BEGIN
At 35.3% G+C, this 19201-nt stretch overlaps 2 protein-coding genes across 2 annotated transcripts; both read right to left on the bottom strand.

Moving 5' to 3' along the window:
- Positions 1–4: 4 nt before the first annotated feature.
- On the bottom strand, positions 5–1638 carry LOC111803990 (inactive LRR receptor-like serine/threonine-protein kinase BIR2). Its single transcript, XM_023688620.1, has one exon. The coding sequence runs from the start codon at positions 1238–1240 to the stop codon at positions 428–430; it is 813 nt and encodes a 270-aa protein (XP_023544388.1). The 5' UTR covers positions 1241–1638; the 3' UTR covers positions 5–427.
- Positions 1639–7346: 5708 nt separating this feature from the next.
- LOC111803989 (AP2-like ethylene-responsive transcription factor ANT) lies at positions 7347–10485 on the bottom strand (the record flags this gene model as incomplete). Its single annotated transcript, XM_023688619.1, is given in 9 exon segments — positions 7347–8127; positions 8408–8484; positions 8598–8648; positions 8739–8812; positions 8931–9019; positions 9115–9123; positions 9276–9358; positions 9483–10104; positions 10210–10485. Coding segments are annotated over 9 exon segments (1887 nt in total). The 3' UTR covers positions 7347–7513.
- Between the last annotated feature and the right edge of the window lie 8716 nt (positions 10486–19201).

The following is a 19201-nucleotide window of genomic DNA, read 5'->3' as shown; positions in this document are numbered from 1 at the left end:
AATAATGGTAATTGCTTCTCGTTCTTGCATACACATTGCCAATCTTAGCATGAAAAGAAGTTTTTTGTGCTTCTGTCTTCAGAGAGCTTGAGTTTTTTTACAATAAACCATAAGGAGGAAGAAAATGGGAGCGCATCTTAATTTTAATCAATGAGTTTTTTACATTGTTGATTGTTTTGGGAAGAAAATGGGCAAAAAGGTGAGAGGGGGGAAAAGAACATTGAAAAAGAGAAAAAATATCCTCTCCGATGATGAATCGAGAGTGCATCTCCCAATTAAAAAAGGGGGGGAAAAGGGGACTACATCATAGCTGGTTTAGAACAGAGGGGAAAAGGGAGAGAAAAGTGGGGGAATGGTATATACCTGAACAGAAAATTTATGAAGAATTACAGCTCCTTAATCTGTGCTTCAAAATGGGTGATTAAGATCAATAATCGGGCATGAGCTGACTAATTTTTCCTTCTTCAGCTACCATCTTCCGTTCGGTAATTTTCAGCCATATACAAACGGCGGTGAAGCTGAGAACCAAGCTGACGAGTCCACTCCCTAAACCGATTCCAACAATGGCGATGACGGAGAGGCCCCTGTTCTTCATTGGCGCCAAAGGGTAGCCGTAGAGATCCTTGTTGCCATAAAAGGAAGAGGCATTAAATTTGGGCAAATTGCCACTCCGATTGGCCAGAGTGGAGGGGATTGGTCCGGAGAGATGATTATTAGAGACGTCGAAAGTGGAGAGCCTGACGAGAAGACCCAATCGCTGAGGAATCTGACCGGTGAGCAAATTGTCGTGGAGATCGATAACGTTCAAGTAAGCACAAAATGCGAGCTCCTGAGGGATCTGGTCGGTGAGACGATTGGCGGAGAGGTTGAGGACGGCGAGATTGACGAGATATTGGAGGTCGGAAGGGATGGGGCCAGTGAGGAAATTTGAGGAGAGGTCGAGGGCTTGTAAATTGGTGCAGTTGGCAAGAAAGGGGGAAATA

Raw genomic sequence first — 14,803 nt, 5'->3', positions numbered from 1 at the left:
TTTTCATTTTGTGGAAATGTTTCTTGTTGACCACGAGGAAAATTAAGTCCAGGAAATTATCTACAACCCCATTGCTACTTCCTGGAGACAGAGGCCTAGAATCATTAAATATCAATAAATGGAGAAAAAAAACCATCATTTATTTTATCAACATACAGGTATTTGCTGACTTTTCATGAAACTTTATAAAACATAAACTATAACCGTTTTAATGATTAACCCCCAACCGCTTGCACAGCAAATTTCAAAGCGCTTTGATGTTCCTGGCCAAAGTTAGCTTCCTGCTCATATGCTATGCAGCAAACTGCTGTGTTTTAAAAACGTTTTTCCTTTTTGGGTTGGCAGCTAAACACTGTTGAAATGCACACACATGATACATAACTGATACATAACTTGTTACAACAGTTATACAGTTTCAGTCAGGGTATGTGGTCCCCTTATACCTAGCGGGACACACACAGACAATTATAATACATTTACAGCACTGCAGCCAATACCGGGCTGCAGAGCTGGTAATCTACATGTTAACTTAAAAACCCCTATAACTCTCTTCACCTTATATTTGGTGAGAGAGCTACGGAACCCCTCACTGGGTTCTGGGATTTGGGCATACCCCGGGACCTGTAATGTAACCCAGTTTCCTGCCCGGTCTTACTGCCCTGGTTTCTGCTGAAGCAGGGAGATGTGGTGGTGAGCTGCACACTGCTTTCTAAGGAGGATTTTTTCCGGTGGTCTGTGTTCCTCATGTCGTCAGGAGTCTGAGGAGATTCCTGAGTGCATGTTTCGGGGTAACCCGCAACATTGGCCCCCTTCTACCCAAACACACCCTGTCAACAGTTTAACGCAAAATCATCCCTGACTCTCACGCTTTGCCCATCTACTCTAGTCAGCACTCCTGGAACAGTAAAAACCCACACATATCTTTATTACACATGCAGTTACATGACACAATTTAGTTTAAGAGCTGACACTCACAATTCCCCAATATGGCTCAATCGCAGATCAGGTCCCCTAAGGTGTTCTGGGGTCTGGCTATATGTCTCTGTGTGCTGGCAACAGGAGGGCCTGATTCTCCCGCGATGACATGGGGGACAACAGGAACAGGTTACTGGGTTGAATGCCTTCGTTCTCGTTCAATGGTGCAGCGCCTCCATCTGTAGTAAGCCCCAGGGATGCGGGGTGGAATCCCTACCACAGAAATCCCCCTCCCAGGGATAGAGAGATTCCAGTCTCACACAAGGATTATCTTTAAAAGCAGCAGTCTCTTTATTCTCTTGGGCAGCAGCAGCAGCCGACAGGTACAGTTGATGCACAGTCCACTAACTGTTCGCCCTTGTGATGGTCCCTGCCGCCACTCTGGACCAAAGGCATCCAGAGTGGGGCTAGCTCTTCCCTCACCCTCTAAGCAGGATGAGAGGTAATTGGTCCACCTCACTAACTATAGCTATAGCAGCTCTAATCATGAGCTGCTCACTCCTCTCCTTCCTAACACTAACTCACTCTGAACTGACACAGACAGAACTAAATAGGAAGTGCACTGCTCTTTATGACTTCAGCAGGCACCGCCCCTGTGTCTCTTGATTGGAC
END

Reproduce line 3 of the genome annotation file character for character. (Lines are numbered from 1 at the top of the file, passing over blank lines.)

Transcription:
- Positions 1–4: 4 nt before the first annotated feature.